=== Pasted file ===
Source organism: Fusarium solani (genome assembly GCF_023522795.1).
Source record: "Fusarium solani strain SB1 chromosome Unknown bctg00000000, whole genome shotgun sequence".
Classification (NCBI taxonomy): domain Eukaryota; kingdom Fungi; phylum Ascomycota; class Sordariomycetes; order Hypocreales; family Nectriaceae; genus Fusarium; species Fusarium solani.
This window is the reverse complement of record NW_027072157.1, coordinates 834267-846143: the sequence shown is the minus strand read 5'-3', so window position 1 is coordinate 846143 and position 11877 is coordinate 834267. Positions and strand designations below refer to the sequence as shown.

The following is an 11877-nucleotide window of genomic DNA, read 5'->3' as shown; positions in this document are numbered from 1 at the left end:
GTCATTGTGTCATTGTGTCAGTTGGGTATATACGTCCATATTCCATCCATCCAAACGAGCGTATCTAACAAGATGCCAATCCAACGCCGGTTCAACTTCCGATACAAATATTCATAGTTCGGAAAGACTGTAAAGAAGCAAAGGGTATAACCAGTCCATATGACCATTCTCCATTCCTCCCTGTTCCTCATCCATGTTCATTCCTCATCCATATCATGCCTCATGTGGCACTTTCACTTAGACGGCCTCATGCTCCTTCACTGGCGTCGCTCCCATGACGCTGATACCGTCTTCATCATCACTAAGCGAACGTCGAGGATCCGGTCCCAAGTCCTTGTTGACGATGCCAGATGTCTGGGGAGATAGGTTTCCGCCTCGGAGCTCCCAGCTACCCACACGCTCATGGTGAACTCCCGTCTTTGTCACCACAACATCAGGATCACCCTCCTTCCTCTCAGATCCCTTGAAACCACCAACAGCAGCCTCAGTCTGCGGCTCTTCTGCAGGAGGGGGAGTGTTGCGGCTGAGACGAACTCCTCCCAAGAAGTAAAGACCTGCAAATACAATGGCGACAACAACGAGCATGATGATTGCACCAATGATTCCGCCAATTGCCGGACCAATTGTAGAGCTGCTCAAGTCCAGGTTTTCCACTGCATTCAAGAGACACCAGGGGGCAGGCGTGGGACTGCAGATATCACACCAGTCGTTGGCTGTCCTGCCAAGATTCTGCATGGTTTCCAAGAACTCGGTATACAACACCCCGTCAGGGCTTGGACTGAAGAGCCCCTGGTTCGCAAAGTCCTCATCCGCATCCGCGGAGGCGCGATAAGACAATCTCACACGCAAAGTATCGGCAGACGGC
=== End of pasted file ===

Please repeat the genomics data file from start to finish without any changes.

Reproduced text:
Source organism: Fusarium solani (genome assembly GCF_023522795.1).
Source record: "Fusarium solani strain SB1 chromosome Unknown bctg00000000, whole genome shotgun sequence".
Classification (NCBI taxonomy): domain Eukaryota; kingdom Fungi; phylum Ascomycota; class Sordariomycetes; order Hypocreales; family Nectriaceae; genus Fusarium; species Fusarium solani.
This window is the reverse complement of record NW_027072157.1, coordinates 834267-846143: the sequence shown is the minus strand read 5'-3', so window position 1 is coordinate 846143 and position 11877 is coordinate 834267. Positions and strand designations below refer to the sequence as shown.

The following is an 11877-nucleotide window of genomic DNA, read 5'->3' as shown; positions in this document are numbered from 1 at the left end:
GTCATTGTGTCATTGTGTCAGTTGGGTATATACGTCCATATTCCATCCATCCAAACGAGCGTATCTAACAAGATGCCAATCCAACGCCGGTTCAACTTCCGATACAAATATTCATAGTTCGGAAAGACTGTAAAGAAGCAAAGGGTATAACCAGTCCATATGACCATTCTCCATTCCTCCCTGTTCCTCATCCATGTTCATTCCTCATCCATATCATGCCTCATGTGGCACTTTCACTTAGACGGCCTCATGCTCCTTCACTGGCGTCGCTCCCATGACGCTGATACCGTCTTCATCATCACTAAGCGAACGTCGAGGATCCGGTCCCAAGTCCTTGTTGACGATGCCAGATGTCTGGGGAGATAGGTTTCCGCCTCGGAGCTCCCAGCTACCCACACGCTCATGGTGAACTCCCGTCTTTGTCACCACAACATCAGGATCACCCTCCTTCCTCTCAGATCCCTTGAAACCACCAACAGCAGCCTCAGTCTGCGGCTCTTCTGCAGGAGGGGGAGTGTTGCGGCTGAGACGAACTCCTCCCAAGAAGTAAAGACCTGCAAATACAATGGCGACAACAACGAGCATGATGATTGCACCAATGATTCCGCCAATTGCCGGACCAATTGTAGAGCTGCTCAAGTCCAGGTTTTCCACTGCATTCAAGAGACACCAGGGGGCAGGCGTGGGACTGCAGATATCACACCAGTCGTTGGCTGTCCTGCCAAGATTCTGCATGGTTTCCAAGAACTCGGTATACAACACCCCGTCAGGGCTTGGACTGAAGAGCCCCTGGTTCGCAAAGTCCTCATCCGCATCCGCGGAGGCGCGATAAGACAATCTCACACGCAAAGTATCGGCAGACGGC